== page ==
Forecast From 4 P.M.
Friday, February 18, 2011
The last time Hartford hit 63 degrees was on November 13th, 2010. Take a look at some of the high temperatures across the state!
New London: 54
Windsor Locks: 58
No records were broken today. The record in Windsor Locks is 68 degrees. The record for Bridgeport is 60 degrees, both set back in 1981.
Get ready to go from spring back to winter reality. A powerful cold front will whisk away the warm air and replace it with cooler, windy conditions. Winds will howl out of the west on Saturday from 15 to 25 mph with gusts up to 50 mph. Skies will be partly sunny with some flurries or a snow shower possible, mainly in northern Connecticut. Sunday will be sunny but breezy with temperatures in the 30s. Snow/mix is possible late Sunday after midnight into President’s Day with a coating to few inches of snow possible.
Whale Bowl forecast: Partly cloudy, windy and cold. Mid to upper 20s during the game with wind chills in the teens.
Thursday, February 17, 2011
New London: 52
Note: The high temperature posted for New Haven: 67 degrees has to be an error. No way it hit 67 degrees today.
If it was completely sunny tomorrow, temperatures could hit 70 degrees. BUT clouds will keep temperatures from reaching their full potential.
Friday will start off cloudy with patchy fog/drizzle. As the day progresses, clouds will break for partial sunshine. The amount of sun we see will determine temperatures. If sunshine breaks out early, temperatures will be warmer than yesterday, in the 60s. But if clouds stick around, most towns will stay in the 50s. Either way it will feel like spring with lots of melting. A cold front will swing through late in the day triggering a shower in spots. Then it will turn very windy and cooler Friday night into Saturday with gusts up to 50 mph possible.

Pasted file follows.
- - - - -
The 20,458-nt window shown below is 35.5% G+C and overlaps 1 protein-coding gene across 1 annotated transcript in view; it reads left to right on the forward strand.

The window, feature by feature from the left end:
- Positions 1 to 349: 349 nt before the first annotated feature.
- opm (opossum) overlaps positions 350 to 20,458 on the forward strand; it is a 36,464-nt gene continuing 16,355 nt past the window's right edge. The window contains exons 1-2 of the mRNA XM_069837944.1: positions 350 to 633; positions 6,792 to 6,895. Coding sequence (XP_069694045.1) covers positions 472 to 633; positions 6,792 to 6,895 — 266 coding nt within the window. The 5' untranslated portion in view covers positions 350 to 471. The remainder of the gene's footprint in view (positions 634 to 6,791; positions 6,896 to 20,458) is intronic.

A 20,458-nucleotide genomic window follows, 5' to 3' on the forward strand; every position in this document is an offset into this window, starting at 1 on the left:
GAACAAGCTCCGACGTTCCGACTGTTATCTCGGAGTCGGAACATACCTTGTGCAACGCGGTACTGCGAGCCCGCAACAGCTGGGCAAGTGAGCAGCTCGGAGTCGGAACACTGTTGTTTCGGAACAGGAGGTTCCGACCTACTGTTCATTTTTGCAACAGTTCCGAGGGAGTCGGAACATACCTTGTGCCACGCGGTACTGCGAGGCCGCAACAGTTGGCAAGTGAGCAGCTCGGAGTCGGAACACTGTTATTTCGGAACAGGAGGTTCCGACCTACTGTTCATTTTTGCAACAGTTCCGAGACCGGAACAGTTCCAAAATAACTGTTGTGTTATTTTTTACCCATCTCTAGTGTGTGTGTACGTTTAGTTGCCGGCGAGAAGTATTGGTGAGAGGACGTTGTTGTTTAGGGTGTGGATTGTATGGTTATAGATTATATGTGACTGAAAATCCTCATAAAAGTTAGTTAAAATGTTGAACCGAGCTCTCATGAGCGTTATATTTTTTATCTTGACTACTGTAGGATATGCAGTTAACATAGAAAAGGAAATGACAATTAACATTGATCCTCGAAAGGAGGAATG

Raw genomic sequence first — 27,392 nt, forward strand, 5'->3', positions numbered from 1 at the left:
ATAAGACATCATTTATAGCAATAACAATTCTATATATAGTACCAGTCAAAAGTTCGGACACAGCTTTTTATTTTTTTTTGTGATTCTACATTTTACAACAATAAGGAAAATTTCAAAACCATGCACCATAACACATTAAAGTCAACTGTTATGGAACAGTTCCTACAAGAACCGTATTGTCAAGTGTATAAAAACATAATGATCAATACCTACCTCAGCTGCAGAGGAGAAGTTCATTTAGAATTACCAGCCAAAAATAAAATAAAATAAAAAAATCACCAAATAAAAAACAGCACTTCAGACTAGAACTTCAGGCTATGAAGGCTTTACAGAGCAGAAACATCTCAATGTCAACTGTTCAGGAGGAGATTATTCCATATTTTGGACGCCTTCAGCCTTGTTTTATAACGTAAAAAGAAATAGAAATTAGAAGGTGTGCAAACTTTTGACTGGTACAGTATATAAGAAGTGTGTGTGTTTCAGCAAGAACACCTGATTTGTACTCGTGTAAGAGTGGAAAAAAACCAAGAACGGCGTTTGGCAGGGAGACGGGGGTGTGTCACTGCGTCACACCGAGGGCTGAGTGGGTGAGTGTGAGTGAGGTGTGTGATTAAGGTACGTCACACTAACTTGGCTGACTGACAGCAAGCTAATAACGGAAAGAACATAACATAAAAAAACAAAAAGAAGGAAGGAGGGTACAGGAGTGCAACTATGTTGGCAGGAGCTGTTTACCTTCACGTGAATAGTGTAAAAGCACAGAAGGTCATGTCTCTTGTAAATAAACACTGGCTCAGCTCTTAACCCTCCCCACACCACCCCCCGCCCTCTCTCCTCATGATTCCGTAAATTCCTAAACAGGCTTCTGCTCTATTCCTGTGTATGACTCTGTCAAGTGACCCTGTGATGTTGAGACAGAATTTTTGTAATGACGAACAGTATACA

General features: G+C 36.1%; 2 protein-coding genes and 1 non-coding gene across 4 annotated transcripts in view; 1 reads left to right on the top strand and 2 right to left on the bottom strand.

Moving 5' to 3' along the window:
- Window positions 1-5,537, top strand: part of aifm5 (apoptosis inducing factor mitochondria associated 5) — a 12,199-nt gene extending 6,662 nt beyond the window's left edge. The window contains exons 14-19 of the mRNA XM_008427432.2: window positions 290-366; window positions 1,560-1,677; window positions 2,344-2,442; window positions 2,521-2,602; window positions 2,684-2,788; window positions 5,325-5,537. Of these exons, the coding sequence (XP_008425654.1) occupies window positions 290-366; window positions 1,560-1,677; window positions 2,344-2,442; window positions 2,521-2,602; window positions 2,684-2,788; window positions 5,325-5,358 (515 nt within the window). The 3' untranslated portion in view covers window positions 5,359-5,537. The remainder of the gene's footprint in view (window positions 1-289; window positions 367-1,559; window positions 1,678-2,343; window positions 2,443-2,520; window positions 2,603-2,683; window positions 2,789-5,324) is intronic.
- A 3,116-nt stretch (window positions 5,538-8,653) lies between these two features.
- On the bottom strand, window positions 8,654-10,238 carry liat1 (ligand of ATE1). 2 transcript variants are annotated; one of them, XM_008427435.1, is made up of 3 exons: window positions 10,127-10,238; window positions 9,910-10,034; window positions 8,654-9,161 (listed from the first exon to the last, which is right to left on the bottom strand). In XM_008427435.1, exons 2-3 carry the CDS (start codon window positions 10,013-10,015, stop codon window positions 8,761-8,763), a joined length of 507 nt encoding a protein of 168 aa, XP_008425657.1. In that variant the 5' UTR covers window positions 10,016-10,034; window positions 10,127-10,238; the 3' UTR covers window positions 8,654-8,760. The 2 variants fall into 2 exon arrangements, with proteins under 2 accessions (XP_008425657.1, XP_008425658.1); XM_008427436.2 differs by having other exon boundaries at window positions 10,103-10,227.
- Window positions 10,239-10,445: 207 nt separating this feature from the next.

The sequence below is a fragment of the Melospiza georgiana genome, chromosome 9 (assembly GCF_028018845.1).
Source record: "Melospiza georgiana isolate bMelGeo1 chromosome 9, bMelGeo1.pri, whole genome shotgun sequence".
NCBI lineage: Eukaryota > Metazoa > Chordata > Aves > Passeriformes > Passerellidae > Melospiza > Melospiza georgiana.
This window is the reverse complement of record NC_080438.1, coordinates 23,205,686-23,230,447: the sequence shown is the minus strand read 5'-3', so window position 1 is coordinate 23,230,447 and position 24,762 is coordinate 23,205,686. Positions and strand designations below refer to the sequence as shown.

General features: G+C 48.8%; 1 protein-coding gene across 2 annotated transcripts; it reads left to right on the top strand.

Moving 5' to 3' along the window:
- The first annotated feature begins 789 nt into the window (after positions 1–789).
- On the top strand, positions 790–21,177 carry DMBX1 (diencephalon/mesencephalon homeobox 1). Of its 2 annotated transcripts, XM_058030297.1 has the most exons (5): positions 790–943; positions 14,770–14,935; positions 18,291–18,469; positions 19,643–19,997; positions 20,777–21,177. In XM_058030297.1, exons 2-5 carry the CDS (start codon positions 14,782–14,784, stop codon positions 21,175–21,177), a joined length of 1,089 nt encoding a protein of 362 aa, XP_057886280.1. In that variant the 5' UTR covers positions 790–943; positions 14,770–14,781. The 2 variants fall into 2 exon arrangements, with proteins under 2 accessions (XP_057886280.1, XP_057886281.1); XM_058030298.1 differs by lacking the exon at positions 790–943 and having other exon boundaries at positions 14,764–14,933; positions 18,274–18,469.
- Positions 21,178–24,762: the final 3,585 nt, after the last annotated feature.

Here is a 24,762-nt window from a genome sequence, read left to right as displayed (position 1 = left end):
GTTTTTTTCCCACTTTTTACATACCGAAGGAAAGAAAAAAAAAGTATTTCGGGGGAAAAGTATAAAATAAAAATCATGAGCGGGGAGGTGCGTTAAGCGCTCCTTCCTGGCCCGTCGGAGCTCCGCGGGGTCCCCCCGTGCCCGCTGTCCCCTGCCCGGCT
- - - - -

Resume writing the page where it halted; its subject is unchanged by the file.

Wednesday, February 16, 2011
Tuesday, February 15, 2011
4PM News from 2-15
Monday, February 14, 2011
Friday, February 11, 2011
Two more clippers will bring scattered light snow/rain showers Sunday into early Valentine’s Day. Again, most of the moisture stay north of Connecticut. Monday will be milder with temperatures in the low 40s. Then get ready for a bigger warm up late next week with temperatures in the 40s to near 50!
Thursday, February 10, 2011
A strong area of high pressure will provide lots of sunshine Friday morning. High clouds will increase during the afternoon and evening as moisture from a disturbance approaches. Temperatures remain well below average statewide. There could be a few flurries or a snow shower on Saturday, otherwise the day will remain partly sunny. There is another chance for light snow or rain on late Sunday into early Monday, but there are no big storms in sight. Expect moderating temperatures this weekend and beyond. 40s to near 50 possible by the end of next week?
"JANUARY 2011 SNOW TOTALED 54.3 INCHES AT BRADLEY INTERNATIONAL AIRPORT IN WINDSOR LOCKS CONNECTICUT. THIS BREAKS THE JANUARY RECORD 43.1 INCHES SET IN 1996. THE PREVIOUS SNOWIEST MONTH ON RECORD WAS 45.3 INCHES SET IN 1945. THE DAILY SNOW TOTAL FOR 1/8/11 HAS BEEN CORRECTED TO 3.4 INCHES."
Bob used to appear on the FOX CT weekend news. But he's better known as the meteorologist for WTIC Newstalk 1080 as well as other local radio stations. Bob, Garett, Joe and I have all been talking about how the record was tainted after a storm on 1-8 reported a questionable amount of snow. The record is important to get right because we'll be referring to it many times in the future as a benchmark year! So Cox actually took action. Here's the e-mail he sent to the NWS Taunton office yesterday.
As you are aware, January 2011 was an historic month for snowfall in the state of Connecticut.
I work with 6 other meteorologists out of an office in Hartford that services television, radio, and a major newspaper in the area. A number of us were scratching our heads a bit after the snowfall event of January 8, 2011. Between January 8th and 9th BDL reported 9.9" of snow.